"Darshan could all too easily picture Malik at prayer while on the job. He saw every detail--head bowed, eyed shut, both hands clutching the wheel as a laundry list of requests was whispered towards heaven: a new carburetor for the engine, a new dress for the wife, new sneakers for the children. Each and every petty need enunciated like a brave but modest child, the requests a thing of beauty in their humility, a delicate song of worship and desire that would only come to an end when Malik veered slightly into the opposing lane and plowed directly into the headlights of an oncoming sixteen-wheeler."

Conversion

A deaf boy and his mother take part in an odd religious community.

"My mother wasn’t always this way. Before the accident we never even went to church, never mind twice in one day. Then my dad had to go and wrap his car around a tree and mumble some crazy shit about angels and white tunnels while he’s dying. It was just bad luck that brought us here. My mother Googled churches in the area, and it’s no surprise which ranked number one on the search results page."

The Lady

A mysterious figure appears to early settlers in Wisconsin.

"t would make sense to Tellie later, after she'd hear it at the mill, after she'd race back the four miles in her bare feet to the home of the family where she'd just that morning left her babies, that it had happened to Adele Brise in the woods. The Lady, the Queen of Heaven, showing herself."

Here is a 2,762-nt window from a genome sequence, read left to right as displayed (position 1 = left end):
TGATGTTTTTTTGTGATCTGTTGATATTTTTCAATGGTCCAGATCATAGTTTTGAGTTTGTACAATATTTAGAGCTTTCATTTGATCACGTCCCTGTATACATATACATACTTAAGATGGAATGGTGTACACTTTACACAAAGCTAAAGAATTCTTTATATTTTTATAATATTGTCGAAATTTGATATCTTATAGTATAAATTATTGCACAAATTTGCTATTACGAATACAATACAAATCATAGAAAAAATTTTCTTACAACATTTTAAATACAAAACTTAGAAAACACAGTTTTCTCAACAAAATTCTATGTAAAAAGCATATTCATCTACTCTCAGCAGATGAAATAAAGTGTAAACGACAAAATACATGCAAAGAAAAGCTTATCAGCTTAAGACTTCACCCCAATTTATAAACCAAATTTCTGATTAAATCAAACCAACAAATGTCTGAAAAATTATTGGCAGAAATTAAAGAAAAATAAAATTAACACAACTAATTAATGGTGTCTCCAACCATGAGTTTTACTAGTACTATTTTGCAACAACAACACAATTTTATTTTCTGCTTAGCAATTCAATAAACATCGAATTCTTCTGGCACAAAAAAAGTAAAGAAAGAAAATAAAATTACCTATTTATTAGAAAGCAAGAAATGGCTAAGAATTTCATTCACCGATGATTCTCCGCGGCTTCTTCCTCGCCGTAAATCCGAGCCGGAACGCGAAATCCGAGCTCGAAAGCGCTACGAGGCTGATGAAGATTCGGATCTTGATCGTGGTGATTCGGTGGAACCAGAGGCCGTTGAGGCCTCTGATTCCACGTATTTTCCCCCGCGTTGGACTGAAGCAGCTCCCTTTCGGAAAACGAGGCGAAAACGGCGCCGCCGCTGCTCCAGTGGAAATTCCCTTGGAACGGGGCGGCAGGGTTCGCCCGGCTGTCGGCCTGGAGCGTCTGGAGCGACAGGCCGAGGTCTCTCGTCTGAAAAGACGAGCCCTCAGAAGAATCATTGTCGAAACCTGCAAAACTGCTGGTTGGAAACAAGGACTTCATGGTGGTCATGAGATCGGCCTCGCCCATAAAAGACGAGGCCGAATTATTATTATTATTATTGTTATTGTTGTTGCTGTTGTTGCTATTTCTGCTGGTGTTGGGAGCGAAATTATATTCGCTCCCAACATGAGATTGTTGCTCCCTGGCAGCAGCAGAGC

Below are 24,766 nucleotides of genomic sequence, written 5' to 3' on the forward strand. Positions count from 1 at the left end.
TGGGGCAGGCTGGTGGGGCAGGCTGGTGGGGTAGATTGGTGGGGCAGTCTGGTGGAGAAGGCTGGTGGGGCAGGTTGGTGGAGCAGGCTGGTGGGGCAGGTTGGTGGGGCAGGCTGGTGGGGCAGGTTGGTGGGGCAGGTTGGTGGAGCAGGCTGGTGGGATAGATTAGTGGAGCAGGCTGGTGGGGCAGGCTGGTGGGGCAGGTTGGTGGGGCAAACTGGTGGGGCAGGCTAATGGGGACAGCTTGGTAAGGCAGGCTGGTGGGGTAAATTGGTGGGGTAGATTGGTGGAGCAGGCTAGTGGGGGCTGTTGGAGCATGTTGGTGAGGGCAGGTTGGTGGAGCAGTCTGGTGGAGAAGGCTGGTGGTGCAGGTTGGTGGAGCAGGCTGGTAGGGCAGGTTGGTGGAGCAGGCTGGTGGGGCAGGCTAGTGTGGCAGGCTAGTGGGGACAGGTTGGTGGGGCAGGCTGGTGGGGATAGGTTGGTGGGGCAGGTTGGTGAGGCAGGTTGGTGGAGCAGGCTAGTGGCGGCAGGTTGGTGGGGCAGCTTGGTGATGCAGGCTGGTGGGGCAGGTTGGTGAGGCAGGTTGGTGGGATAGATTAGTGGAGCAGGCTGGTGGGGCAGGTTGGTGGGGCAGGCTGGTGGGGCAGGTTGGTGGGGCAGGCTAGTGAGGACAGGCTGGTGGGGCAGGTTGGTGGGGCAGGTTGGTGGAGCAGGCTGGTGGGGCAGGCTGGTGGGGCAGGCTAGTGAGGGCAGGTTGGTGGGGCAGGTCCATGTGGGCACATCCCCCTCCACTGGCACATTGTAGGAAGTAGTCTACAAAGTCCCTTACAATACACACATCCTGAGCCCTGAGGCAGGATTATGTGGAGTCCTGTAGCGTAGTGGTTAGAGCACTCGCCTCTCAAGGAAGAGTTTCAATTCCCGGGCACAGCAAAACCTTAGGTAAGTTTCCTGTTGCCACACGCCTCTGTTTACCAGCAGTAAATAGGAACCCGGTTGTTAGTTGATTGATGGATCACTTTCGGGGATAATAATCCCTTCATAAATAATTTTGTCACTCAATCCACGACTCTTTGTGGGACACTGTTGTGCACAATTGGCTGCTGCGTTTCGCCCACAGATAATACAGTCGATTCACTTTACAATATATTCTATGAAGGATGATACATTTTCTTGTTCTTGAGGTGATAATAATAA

On the Far Side Of the Sea

A long, philosophical courtship between a wealthy man and an intelligent woman.

"She looked up. Man and manservant were circling the property. They picked their way slowly, gazing down, grimly. She had not seen anyone move like this; it was the walk of people in a graveyard who knew all the buried. He was wrong. For him it was a test of devotion. Her devotion had nothing to do with it. She craved that man’s face and hands, her sweetest concern was what he would say next, the air she liked best had the damp of his breath in it."

Devotions

Memories of the magical, enlightened daughter of a religious leader.

"It was in this moment that we began to wonder when her father might sense these happenings and descend upon us; when we turned to look, he had only just begun his approach, had only just caught sight of his daughter. He betrayed no surprise but drew himself up, preparing to mete judgment, and quickened his step as though eager to commence the necessary violence—"

Notre Dame Des Patates

A young woman engages in various misguided religious devotions.

"She reaches out and takes one of his hands, lifts it to her mouth as if to taste his blood, but he pulls it away and takes her hands—both of them—in his own. Because he is Christ, she lets him. He kisses her palms, each of them in turn, and then once more, lingering over the taste of salt; of something like stone, like metal; of roses from the tomb of the saint; and the taste, he swears, of hunger.

Modern Girls

Mystical, unsettling rumors surround a student at an all-girls school in Nigeria.